• <1> Monograph: Minchinton, W.. 1976. Industrial Archaeology in Devon. Dartington Amenity Research Trust. 3rd Edition. Number 1. P.14.
  • <2> Article in serial: Chanter, J.F.. 1906. The Parishes of Lynton and Countisbury. Transactions of the Devonshire Association. 38. 114-224. P.126, map P.149.
  • <3> Index: Department of the Environment. List of Buildings of Special Architectural or Historic Interest . HHR: Lynton (3 Sept 1973) 8.
  • <4> Monograph: Williams, R.. 1989. Limekilns and Limeburning. Shire. P.20.
  • <5> Collection: Hesketh-Roberth, M.. 1996. Lime Kilns, The Esplanade, Lee Bay, Lynton and Lynmouth.
  • <6> Unpublished document: Sainsbury, I.S.S. Field Investigators Comments. RCHME Field Investigation, 28 October 1993.
  • <7> Report: Weddell, P.J.. 1992. Preliminary Archaeological Assessment of Lynton Sewage Treatment Works. P.3.
  • <8> Report: Turton, S.D. + Weddell, P.J.. 1993. Preliminary Archaeological Assessment of Lynton/Lynmouth Sewage Treatment Works (Electricity Sub Station). P.4.
  • <9> Report: Rance, C. + Weddell, P.J.. 1994. Archaeological Assessment of SWW Sewage Treatment Works at Lynton and Lynmouth (Manor House Scheme). P.4.
  • <10> Index: Department of the Environment. List of Buildings of Special Architectural or Historic Interest . HHR: Lynton and Lynmouth (9 June 1995) 92.
  • <11> Report: Trueman, M.. 1997. Monuments Protection Programme Step 3 Report: Lime, Cement and Plaster Industries - Site Assessments.
  • <12> Report: Holley, S.. 1997. An Investigation of Limekilns on Exmoor for the Purposes of Conservation. Site 027; site visit 23 Nov 1996.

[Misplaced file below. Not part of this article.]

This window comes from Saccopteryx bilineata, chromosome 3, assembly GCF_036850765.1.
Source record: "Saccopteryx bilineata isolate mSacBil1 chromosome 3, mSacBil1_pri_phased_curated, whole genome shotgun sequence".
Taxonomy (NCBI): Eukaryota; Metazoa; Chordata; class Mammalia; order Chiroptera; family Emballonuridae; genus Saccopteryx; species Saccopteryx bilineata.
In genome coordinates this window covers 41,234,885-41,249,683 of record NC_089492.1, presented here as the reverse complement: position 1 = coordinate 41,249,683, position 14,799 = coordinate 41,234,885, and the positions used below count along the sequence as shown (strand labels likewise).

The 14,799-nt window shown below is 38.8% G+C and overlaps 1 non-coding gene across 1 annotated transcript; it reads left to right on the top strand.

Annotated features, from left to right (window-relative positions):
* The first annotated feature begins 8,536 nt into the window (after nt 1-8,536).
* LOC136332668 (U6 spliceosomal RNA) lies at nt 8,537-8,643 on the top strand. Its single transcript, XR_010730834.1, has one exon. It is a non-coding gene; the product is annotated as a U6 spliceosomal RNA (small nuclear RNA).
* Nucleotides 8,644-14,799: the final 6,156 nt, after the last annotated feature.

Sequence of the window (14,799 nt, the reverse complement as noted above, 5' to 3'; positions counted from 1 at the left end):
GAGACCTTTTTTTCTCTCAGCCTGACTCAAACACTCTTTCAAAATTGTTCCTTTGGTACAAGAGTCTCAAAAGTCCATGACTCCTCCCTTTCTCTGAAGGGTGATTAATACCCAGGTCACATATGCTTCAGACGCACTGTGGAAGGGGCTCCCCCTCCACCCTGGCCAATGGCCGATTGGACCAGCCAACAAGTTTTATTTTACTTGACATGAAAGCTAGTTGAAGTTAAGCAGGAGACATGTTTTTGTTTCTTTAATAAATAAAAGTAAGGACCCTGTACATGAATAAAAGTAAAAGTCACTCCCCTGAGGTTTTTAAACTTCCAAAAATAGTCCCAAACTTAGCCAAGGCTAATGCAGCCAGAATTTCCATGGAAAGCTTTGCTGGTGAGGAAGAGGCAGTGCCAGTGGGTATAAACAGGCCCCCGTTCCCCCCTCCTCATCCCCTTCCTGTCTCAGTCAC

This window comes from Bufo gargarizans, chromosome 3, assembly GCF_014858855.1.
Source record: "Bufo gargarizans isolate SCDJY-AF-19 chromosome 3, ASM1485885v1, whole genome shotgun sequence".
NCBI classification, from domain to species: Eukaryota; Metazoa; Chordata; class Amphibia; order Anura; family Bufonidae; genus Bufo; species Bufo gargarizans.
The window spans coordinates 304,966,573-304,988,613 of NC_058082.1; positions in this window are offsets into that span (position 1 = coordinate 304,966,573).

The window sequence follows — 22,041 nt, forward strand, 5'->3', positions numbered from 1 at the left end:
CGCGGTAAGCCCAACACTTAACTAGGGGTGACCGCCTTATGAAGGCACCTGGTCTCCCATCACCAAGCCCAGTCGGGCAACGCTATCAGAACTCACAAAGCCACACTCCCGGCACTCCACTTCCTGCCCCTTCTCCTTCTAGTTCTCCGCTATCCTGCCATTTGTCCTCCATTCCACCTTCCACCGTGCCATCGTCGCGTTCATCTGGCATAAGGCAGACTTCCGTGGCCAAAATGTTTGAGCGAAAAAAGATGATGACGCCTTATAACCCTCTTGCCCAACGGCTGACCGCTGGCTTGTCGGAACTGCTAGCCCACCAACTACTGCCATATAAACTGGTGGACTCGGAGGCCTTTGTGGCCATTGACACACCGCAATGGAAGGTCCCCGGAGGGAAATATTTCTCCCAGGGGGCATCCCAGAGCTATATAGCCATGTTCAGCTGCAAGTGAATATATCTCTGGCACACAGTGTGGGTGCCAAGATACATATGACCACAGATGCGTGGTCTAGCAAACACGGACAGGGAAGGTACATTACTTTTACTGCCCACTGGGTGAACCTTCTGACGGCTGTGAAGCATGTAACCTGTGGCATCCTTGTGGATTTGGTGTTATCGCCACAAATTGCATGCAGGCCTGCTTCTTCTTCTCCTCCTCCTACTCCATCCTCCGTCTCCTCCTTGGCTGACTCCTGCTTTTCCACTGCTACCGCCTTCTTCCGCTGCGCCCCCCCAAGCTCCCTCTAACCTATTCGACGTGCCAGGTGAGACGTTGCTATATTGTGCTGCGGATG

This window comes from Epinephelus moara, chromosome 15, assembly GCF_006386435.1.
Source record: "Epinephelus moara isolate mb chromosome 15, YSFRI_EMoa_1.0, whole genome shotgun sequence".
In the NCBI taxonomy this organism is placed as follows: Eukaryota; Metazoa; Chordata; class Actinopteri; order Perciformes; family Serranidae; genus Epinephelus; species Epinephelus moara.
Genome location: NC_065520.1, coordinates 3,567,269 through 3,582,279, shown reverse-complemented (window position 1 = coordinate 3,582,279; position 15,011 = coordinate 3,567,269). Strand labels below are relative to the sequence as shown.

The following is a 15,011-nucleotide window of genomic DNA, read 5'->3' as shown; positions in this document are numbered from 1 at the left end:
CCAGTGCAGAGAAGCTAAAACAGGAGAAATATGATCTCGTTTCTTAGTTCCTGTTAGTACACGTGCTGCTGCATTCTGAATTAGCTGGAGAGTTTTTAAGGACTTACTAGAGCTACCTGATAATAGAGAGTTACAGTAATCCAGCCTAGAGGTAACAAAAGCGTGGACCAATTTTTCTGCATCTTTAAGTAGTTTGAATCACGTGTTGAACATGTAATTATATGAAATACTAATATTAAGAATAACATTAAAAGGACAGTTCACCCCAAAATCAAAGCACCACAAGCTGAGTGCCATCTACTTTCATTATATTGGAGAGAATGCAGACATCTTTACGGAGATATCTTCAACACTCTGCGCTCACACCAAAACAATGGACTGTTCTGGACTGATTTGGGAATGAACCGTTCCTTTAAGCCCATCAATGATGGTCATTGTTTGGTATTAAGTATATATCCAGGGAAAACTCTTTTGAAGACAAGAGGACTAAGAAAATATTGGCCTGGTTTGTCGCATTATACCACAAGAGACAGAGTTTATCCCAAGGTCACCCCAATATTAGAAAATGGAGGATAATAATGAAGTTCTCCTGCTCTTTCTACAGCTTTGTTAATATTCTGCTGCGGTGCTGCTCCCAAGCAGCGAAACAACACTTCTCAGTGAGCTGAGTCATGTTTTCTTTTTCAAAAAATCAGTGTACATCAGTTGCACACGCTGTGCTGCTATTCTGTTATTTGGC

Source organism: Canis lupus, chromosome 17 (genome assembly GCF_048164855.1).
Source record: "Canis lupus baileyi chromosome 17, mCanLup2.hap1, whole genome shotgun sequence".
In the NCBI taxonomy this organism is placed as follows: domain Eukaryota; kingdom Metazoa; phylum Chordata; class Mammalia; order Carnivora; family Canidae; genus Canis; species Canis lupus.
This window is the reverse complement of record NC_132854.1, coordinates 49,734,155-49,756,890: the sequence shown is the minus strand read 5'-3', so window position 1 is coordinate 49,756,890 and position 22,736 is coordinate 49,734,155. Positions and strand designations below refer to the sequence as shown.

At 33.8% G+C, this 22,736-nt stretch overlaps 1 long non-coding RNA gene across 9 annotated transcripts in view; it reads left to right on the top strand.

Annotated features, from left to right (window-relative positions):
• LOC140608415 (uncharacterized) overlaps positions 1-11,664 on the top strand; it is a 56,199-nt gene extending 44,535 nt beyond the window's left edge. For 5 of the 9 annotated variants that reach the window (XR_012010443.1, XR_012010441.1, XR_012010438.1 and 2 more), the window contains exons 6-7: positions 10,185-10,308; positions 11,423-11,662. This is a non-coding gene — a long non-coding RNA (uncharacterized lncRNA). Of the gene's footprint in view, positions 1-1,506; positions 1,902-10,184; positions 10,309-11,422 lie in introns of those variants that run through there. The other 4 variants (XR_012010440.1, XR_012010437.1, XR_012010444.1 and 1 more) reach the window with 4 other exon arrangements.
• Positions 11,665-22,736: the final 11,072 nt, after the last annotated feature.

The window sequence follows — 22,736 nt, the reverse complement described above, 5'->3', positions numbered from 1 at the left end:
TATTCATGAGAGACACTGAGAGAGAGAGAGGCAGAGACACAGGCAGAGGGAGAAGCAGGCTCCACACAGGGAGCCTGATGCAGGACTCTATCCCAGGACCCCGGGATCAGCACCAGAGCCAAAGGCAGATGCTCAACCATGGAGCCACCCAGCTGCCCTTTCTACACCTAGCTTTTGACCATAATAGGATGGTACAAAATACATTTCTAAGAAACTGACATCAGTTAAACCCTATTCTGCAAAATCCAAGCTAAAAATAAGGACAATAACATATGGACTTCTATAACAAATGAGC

• <13> Technical drawing: RGP Architects Ltd. 2011. Proposed Refurbishment, Lynmouth Pavilion. 1:100 & 1:200.
  • <14> Report: Watmore, A.. 2012. Condition Survey & Feasibility Survey of Lynmouth Lime Kilns.
  • <15> Report: Fisher, J.. 2003. Lynmouth: Conservation Area Character Appraisal. 7, 16.
  • <16> Report: Carpenter, P.B.. 2011. Lynmouth Lime Kilns, Lynmouth.
  • <17> Report: Lawrence, G.. 2014. Exmoor National Park: Rapid condition survey of listed buildings 2012-13.
  • <18> Map: 1840. Lynton and Lynmouth Parish Tithe Map and Apportionment.
  • <19> Digital archive: Historic England. Various. National Record of the Historic Environment (NRHE) entry. 35192, Extant 13 December 2021.



Grid reference Centred SS 7218 4965 (15m by 15m) Estimated from sources
Map sheet SS74NW

Finds (0)

Related Monuments/Buildings (1)

Related Events/Activities (3)

External Links (1)

Other Statuses/References

  • 2012-3 Building At Risk Score (5A): 858/1/4/84/1
  • 2012-3 Building At Risk Score (5A): 858/1/4/84/2
  • Devon SMR Monument ID: 24048
  • Devon SMR Monument ID: 682
  • Devon SMR: SS74NW/109
  • Devon SMR: SS74NW/9
  • Exmoor National Park HER Number (now deleted): MDE20047
  • Exmoor National Park HER Number (now deleted): MDE20969
  • National Monuments Record reference: SS 74 NW19
  • National Park: Exmoor National Park
  • NBR Index Number: 76734
  • NRHE HOB UID (Pastscape): 35192

Record last edited

Dec 13 2021 9:35PM